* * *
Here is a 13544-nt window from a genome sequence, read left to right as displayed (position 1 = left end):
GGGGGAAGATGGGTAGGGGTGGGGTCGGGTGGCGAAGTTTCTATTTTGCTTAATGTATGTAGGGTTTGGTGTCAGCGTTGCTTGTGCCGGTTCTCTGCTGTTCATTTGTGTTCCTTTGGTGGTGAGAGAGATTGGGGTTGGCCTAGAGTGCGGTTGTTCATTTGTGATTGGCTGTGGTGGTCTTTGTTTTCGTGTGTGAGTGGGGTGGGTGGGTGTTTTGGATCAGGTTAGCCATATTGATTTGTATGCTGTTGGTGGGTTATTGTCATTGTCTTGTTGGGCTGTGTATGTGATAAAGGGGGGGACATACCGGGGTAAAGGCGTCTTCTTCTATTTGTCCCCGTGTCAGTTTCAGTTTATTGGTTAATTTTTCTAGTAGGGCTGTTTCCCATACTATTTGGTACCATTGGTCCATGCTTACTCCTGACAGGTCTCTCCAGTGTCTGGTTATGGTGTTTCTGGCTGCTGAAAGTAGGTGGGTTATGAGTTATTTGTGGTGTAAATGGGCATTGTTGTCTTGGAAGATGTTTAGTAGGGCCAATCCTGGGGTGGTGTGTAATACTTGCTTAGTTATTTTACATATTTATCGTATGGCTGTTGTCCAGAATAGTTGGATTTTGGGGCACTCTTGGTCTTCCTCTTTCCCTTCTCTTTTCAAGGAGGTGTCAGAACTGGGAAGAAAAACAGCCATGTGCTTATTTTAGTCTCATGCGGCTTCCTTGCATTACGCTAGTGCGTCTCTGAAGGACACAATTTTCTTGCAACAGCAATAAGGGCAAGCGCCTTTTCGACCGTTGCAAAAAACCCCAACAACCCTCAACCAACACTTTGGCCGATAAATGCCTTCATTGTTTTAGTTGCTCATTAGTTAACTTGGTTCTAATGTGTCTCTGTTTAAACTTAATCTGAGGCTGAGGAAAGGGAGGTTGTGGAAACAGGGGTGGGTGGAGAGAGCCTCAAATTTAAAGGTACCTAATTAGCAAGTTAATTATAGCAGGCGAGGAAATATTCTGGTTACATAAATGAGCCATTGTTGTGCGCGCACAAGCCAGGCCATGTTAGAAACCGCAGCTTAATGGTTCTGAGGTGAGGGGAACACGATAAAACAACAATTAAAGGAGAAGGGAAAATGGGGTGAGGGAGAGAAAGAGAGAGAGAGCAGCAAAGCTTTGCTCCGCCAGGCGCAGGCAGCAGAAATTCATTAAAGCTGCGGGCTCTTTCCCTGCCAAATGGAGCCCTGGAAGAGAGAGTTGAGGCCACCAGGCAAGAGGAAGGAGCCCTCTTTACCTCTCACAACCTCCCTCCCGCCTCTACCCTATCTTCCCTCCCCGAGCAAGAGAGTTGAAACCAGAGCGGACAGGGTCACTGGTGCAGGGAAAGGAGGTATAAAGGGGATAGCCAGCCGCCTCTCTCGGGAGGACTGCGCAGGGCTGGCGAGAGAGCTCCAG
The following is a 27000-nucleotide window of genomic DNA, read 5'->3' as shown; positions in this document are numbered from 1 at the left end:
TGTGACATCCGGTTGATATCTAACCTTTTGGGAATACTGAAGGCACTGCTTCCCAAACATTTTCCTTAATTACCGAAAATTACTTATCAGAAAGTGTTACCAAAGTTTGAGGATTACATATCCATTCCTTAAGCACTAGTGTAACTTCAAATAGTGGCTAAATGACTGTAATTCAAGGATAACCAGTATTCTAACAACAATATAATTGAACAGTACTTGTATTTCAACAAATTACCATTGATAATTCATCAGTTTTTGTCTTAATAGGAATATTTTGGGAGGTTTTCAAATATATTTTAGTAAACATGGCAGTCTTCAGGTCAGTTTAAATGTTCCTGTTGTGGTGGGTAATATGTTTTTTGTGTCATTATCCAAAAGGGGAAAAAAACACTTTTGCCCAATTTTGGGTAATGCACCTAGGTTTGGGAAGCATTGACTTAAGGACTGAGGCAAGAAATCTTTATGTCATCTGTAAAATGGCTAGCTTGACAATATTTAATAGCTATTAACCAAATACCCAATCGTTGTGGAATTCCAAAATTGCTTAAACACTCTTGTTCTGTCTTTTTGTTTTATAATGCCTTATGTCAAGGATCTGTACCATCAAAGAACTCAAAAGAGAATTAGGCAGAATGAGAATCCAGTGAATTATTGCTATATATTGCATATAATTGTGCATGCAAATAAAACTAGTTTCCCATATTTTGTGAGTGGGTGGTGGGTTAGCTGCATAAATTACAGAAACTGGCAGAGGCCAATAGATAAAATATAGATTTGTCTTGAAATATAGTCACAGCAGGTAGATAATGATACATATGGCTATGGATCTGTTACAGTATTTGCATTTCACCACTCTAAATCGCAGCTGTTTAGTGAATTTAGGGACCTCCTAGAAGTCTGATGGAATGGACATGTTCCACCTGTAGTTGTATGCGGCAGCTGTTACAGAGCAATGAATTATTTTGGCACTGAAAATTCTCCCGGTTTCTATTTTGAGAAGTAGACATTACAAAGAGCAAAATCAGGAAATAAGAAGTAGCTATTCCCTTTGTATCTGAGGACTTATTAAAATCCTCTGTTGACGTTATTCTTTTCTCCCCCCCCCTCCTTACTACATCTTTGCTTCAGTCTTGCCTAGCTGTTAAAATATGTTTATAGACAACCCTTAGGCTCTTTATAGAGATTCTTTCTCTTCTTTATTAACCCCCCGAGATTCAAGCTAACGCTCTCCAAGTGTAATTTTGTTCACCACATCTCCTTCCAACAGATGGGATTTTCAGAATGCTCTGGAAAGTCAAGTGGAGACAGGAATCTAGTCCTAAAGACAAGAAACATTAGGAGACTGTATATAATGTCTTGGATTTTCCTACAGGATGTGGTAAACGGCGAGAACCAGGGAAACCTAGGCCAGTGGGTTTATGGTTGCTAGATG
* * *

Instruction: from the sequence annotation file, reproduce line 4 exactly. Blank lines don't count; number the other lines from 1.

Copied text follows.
TGTGACATCCGGTTGATATCTAACCTTTTGGGAATACTGAAGGCACTGCTTCCCAAACATTTTCCTTAATTACCGAAAATTACTTATCAGAAAGTGTTACCAAAGTTTGAGGATTACATATCCATTCCTTAAGCACTAGTGTAACTTCAAATAGTGGCTAAATGACTGTAATTCAAGGATAACCAGTATTCTAACAACAATATAATTGAACAGTACTTGTATTTCAACAAATTACCATTGATAATTCATCAGTTTTTGTCTTAATAGGAATATTTTGGGAGGTTTTCAAATATATTTTAGTAAACATGGCAGTCTTCAGGTCAGTTTAAATGTTCCTGTTGTGGTGGGTAATATGTTTTTTGTGTCATTATCCAAAAGGGGAAAAAAACACTTTTGCCCAATTTTGGGTAATGCACCTAGGTTTGGGAAGCATTGACTTAAGGACTGAGGCAAGAAATCTTTATGTCATCTGTAAAATGGCTAGCTTGACAATATTTAATAGCTATTAACCAAATACCCAATCGTTGTGGAATTCCAAAATTGCTTAAACACTCTTGTTCTGTCTTTTTGTTTTATAATGCCTTATGTCAAGGATCTGTACCATCAAAGAACTCAAAAGAGAATTAGGCAGAATGAGAATCCAGTGAATTATTGCTATATATTGCATATAATTGTGCATGCAAATAAAACTAGTTTCCCATATTTTGTGAGTGGGTGGTGGGTTAGCTGCATAAATTACAGAAACTGGCAGAGGCCAATAGATAAAATATAGATTTGTCTTGAAATATAGTCACAGCAGGTAGATAATGATACATATGGCTATGGATCTGTTACAGTATTTGCATTTCACCACTCTAAATCGCAGCTGTTTAGTGAATTTAGGGACCTCCTAGAAGTCTGATGGAATGGACATGTTCCACCTGTAGTTGTATGCGGCAGCTGTTACAGAGCAATGAATTATTTTGGCACTGAAAATTCTCCCGGTTTCTATTTTGAGAAGTAGACATTACAAAGAGCAAAATCAGGAAATAAGAAGTAGCTATTCCCTTTGTATCTGAGGACTTATTAAAATCCTCTGTTGACGTTATTCTTTTCTCCCCCCCCCTCCTTACTACATCTTTGCTTCAGTCTTGCCTAGCTGTTAAAATATGTTTATAGACAACCCTTAGGCTCTTTATAGAGATTCTTTCTCTTCTTTATTAACCCCCCGAGATTCAAGCTAACGCTCTCCAAGTGTAATTTTGTTCACCACATCTCCTTCCAACAGATGGGATTTTCAGAATGCTCTGGAAAGTCAAGTGGAGACAGGAATCTAGTCCTAAAGACAAGAAACATTAGGAGACTGTATATAATGTCTTGGATTTTCCTACAGGATGTGGTAAACGGCGAGAACCAGGGAAACCTAGGCCAGTGGGTTTATGGTTGCTAGATG